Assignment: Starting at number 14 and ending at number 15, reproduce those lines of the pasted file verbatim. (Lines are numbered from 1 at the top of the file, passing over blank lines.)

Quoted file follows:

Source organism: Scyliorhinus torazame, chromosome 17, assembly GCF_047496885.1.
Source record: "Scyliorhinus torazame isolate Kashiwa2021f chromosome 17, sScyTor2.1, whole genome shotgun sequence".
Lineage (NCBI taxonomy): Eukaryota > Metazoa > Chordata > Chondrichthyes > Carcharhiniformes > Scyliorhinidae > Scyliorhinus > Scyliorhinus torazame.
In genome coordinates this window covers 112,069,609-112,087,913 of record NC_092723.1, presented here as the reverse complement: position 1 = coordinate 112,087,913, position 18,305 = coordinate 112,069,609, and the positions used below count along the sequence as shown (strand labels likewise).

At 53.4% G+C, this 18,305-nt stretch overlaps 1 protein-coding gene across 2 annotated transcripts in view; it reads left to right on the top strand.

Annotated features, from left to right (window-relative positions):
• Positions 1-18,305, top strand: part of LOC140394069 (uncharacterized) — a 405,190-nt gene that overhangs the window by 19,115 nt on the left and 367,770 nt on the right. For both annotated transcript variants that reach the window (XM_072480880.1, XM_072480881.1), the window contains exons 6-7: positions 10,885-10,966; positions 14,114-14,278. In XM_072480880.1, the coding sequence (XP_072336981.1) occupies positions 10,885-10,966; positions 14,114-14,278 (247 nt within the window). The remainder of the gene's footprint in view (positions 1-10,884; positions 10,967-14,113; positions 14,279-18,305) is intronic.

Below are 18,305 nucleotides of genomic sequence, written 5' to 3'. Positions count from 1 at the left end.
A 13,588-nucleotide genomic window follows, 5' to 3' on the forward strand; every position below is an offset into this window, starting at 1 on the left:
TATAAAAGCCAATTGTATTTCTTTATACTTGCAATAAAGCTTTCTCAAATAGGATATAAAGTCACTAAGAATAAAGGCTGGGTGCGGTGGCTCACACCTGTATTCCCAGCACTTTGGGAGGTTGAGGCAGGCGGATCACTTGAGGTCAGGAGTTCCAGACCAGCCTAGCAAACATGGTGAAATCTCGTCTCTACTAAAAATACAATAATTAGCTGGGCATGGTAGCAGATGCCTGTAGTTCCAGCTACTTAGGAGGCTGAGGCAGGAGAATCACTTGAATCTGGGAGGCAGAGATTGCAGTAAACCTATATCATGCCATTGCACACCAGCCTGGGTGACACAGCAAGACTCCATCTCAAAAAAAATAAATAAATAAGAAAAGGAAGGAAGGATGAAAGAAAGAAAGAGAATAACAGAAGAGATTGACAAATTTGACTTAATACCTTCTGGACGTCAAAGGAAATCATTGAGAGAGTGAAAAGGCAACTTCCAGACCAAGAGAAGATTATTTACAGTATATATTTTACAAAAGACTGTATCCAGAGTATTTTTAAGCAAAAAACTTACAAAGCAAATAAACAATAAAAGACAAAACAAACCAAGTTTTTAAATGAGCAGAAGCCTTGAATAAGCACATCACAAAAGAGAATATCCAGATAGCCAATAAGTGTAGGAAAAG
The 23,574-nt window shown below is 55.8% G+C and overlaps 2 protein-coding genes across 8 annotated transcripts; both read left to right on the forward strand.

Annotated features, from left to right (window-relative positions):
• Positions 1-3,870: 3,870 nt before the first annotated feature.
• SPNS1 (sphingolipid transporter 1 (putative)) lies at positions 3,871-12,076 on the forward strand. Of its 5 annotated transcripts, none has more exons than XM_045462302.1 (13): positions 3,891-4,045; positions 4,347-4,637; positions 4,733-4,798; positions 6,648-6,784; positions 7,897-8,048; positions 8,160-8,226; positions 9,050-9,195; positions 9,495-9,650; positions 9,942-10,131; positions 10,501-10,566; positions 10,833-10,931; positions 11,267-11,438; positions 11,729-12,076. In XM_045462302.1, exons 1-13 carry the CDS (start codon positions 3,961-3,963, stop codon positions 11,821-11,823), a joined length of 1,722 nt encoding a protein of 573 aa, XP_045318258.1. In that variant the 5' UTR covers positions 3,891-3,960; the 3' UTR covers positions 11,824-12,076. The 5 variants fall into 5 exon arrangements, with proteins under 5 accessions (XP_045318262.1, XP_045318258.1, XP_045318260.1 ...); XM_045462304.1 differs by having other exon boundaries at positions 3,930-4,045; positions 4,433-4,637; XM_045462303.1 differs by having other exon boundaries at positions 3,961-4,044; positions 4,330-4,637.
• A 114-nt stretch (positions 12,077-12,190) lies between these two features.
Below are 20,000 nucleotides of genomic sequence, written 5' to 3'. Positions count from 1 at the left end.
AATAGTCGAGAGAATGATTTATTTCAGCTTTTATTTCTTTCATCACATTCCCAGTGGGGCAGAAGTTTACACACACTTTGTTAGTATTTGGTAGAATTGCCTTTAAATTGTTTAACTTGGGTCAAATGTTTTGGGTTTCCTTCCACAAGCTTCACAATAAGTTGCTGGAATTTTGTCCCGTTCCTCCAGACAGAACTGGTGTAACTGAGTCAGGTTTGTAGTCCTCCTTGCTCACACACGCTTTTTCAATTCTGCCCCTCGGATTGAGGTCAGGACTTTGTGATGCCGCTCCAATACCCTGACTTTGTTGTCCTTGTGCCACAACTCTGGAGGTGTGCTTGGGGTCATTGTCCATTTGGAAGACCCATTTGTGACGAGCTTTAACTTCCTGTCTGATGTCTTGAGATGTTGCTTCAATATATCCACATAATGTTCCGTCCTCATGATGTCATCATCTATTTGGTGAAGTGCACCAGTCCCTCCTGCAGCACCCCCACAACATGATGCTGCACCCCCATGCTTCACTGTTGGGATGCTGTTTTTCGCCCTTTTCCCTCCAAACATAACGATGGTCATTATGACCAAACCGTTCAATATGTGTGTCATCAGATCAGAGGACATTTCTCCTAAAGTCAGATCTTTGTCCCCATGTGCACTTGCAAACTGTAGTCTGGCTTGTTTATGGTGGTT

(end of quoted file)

• SPNS1 (sphingolipid transporter 1 (putative)) lies at positions 3,871-12,076 on the forward strand. Of its 5 annotated transcripts, none has more exons than XM_045462302.1 (13): positions 3,891-4,045; positions 4,347-4,637; positions 4,733-4,798; positions 6,648-6,784; positions 7,897-8,048; positions 8,160-8,226; positions 9,050-9,195; positions 9,495-9,650; positions 9,942-10,131; positions 10,501-10,566; positions 10,833-10,931; positions 11,267-11,438; positions 11,729-12,076. In XM_045462302.1, exons 1-13 carry the CDS (start codon positions 3,961-3,963, stop codon positions 11,821-11,823), a joined length of 1,722 nt encoding a protein of 573 aa, XP_045318258.1. In that variant the 5' UTR covers positions 3,891-3,960; the 3' UTR covers positions 11,824-12,076. The 5 variants fall into 5 exon arrangements, with proteins under 5 accessions (XP_045318262.1, XP_045318258.1, XP_045318260.1 ...); XM_045462304.1 differs by having other exon boundaries at positions 3,930-4,045; positions 4,433-4,637; XM_045462303.1 differs by having other exon boundaries at positions 3,961-4,044; positions 4,330-4,637.
• A 114-nt stretch (positions 12,077-12,190) lies between these two features.